Of course, I start walking again on the way 6 km out of town to the cable car. This leads up to the Ratnagiri Hill where we can find the Peace Pagoda built by the Japanese. It is relatively modern but still imposing and shows its full Buddhist splendor. The descent is then recommended again on foot because after a short time we come across the Saptaparni cave. Here was the first Buddhist council which recorded the teachings of Buddha after his death.
In addition to the ruins of the famous university, Rajgir is surrounded by holy enclaves for Buddhism. But the city itself has nothing special, except the Tonga, horse-drawn carriages that run along its streets to the sound of rattles.
I also remember fondly a lovely area that we discovered taking a walk in the outskirts. The "zone" basically comes down to a street of little houses, full of animals and pure rural life, which made me think of the idealized image I have of the Christmas nativity scene. My mind makes very rare associations. Maybe it was because we were on those dates. It was December 24th.
Near Rajgir, there are also hot springs where the locals flock because, in addition to being warm water (something that not everyone has at home), it is a sacred place. We visited them at least a couple of times, being invited to take a bath (which we did not do) and talking to each other, happy that we were there. Even if we had not talked to anyone, I could have spent hours observing that place.
The next day I decided to take the local bus to Bihar Sharif. With the destination "Nalanda" at 10 km distance. There is the in my opinion not a mega spectacular but very powerful old Buddhist university. Unfortunately, for the most part, there are only the foundation walls. Its heyday ended in the 12th century when Afghan invader Bakhtiyar Khilji plundered it. But it is a peaceful place, of course, a place to stay and enjoy.
Xuanzang was a Chinese monk who made a pilgrimage to India and, among other things, spent several years studying the yoga doctrine in Nalanda. In any case, the visit was more than interesting at least for me, that before going I had not heard of such a Chinese, nor of that university in which in his time some ten thousand monks lived. Going through its corridors and entering the tiny cells where the students lived produces chills.
However, the most beautiful memory I have of Nalanda was our "trip to China", long before planning or even thinking that someday this country would also be in our focus. The "trip to China" is nothing more than the little walk from the archaeological site of Nalanda we gave to see the memorial erected in honor of the aforementioned Xuanzang.
I suppose that if any conclusion I want to get out of all this, is that there is another trip outside the trip itself, beyond the monuments or recommended visits, which fills me much more. In the case of India, what fills me is the smile that is drawn on my face every time some children assault me, or every time a family asks me to take a picture, or whenever I find something unusual that I had never expected to find.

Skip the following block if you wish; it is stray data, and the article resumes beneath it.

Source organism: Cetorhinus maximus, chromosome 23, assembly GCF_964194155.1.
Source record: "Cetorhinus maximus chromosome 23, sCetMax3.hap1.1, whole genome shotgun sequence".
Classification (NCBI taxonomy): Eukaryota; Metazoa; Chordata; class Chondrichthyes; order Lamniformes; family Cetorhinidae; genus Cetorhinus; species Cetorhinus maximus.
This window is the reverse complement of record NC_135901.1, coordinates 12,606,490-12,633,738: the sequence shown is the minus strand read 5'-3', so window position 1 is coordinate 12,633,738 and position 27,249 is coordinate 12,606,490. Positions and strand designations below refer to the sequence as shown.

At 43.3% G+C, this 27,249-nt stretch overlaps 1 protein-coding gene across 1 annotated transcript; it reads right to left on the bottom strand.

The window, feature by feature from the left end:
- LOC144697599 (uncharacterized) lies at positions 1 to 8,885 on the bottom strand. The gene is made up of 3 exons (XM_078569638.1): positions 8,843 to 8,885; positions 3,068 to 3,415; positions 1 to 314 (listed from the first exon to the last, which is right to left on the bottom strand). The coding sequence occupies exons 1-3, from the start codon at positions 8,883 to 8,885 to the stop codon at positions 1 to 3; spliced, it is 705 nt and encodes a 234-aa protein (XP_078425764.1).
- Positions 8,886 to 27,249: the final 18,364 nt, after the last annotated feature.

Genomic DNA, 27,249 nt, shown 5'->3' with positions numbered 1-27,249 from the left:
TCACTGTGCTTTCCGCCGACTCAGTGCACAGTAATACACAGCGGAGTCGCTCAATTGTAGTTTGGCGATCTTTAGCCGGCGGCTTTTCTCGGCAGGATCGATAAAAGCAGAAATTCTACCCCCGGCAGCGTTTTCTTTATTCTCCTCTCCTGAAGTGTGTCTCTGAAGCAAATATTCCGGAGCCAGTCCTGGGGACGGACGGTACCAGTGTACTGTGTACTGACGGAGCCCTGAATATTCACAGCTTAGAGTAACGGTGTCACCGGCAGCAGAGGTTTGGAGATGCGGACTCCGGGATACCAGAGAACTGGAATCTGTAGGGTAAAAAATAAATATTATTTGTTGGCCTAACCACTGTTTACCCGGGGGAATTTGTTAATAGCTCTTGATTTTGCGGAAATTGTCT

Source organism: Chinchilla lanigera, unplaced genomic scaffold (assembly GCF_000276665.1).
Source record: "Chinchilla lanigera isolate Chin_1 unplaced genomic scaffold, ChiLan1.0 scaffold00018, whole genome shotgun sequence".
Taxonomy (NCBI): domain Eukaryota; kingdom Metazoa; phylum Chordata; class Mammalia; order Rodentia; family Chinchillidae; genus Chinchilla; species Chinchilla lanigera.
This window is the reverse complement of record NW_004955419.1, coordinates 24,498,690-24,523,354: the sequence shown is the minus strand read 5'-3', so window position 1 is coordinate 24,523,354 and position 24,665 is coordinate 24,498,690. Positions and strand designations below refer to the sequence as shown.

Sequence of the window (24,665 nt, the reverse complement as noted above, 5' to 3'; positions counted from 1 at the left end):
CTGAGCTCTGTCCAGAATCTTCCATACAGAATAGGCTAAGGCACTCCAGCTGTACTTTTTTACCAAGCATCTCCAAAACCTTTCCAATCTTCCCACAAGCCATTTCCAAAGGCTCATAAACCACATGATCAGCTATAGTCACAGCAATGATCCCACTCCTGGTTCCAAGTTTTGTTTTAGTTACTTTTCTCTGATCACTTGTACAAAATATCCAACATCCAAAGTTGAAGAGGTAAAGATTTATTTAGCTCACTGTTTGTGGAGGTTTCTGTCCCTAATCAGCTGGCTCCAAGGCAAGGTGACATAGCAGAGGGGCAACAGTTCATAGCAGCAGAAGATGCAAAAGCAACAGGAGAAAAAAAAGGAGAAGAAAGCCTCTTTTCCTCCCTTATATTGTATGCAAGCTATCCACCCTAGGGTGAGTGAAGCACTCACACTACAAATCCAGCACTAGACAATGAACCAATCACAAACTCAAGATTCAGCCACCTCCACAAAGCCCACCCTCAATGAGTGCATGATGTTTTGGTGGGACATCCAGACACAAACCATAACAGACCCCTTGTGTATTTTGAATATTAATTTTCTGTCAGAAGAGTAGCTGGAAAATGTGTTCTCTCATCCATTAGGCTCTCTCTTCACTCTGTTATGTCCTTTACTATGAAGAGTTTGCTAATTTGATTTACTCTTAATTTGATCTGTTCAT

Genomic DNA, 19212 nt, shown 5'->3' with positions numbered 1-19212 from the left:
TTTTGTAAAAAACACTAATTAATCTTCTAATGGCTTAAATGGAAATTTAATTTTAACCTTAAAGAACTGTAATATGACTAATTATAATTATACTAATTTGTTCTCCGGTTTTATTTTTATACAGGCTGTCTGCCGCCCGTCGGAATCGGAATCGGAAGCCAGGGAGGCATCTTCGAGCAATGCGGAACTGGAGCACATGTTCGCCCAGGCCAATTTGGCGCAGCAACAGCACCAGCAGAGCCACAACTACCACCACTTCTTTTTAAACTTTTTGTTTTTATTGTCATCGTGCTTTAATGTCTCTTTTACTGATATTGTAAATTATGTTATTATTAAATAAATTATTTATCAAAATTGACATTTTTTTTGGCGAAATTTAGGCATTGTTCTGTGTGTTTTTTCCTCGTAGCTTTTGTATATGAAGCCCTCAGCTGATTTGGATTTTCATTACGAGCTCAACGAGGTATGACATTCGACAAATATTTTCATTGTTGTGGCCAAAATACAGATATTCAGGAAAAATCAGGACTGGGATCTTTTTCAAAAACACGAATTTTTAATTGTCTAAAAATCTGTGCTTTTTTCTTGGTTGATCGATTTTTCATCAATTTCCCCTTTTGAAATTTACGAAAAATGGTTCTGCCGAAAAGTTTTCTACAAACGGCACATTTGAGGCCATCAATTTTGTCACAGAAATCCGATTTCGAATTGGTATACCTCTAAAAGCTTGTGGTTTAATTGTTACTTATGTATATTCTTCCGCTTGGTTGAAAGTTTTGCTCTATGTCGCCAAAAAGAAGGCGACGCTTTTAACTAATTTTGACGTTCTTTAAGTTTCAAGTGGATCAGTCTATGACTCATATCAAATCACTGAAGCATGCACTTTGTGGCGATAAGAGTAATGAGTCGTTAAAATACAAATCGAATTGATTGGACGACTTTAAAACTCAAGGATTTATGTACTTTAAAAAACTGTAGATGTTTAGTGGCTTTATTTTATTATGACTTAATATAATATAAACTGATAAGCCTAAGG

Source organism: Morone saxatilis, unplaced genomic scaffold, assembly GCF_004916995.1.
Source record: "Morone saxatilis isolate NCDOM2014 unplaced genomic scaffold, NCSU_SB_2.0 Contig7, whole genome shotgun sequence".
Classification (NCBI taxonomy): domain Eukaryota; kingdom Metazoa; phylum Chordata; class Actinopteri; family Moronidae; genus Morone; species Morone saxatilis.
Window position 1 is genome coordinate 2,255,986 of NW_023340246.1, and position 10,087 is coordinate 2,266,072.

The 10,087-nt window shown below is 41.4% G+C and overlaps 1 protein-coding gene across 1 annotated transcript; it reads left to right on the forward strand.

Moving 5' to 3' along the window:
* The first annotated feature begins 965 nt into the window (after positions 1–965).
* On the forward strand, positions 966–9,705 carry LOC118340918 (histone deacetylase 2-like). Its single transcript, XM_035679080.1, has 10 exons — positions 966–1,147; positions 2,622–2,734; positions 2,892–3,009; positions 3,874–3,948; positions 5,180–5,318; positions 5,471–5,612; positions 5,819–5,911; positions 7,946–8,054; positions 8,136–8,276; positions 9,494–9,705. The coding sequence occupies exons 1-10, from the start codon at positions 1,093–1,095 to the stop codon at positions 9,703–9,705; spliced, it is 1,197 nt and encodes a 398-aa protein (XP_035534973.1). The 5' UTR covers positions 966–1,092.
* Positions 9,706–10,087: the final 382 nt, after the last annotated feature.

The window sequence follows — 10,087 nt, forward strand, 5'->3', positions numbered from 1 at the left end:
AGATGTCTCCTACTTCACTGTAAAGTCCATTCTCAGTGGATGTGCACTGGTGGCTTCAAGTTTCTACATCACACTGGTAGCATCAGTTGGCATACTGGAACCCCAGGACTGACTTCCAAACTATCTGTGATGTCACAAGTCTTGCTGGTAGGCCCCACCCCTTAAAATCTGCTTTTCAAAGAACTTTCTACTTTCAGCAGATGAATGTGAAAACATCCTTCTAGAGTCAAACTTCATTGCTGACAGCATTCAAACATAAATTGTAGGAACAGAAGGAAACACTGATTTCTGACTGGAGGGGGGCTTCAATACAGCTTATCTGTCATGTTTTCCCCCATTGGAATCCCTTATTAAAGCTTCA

In short, what makes me fall in love with India is the joy that a people transmits to us. People know how to take advantage of life, and they fill my soul.
I left the best for last, the day we went to the Vishwa Shanti Stupa, one of the Peace Pagodas built in different parts of the world from the World War II to spread a message of non-violence. Obviously, I will not talk about the pagoda. What I liked was the transportation that leads to it.
One day later by bus again this time I reach in 1 hour to Bihar Sharif. From here I change bus and move for 3 hours to Patna. There I arrived at about 2 o'clock. Now it was time to wait for my train to Siliguri until 1 o'clock tonight.
Unfortunately, Patna has lost its old splendor long ago and does not have much to offer for the eye. Nevertheless, I walk away and after a short walk, I came across a Buddha museum with a modern stupa, where I stayed until sunset. I visit the Gurudwara Patna Sahib, where Guru Gobind Singh was born and as a child threw his golden bangle into the Ganges.
Back at the station, I received the message that my train is already 5 -6 hours late and therefore not expected before sunrise. That's why I did not hesitate long and spontaneously sought again a hotel where I could sleep very relaxed. The arrival of my train was now delayed hour by hour. At 9 o'clock I decided to return to the station and wait and wait and wait. They announce that it would arrive at 2 pm. So, I drove to book an air ticket.
Then I go packing and shortly after 12 am I take a self-rickshaw to the airport where my plane leaves at a quarter to three. I'm really sorry to leave, but I'm so happy for the wonderful experience. The plane makes a first stop in Varanasi to take up other pilgrims, especially Thai monks coming from nearby Sarnath and then resumes the flight again passing over northeastern India.
So this is my little tribute to those days, to that trip to Bihar where India filled my soul once more.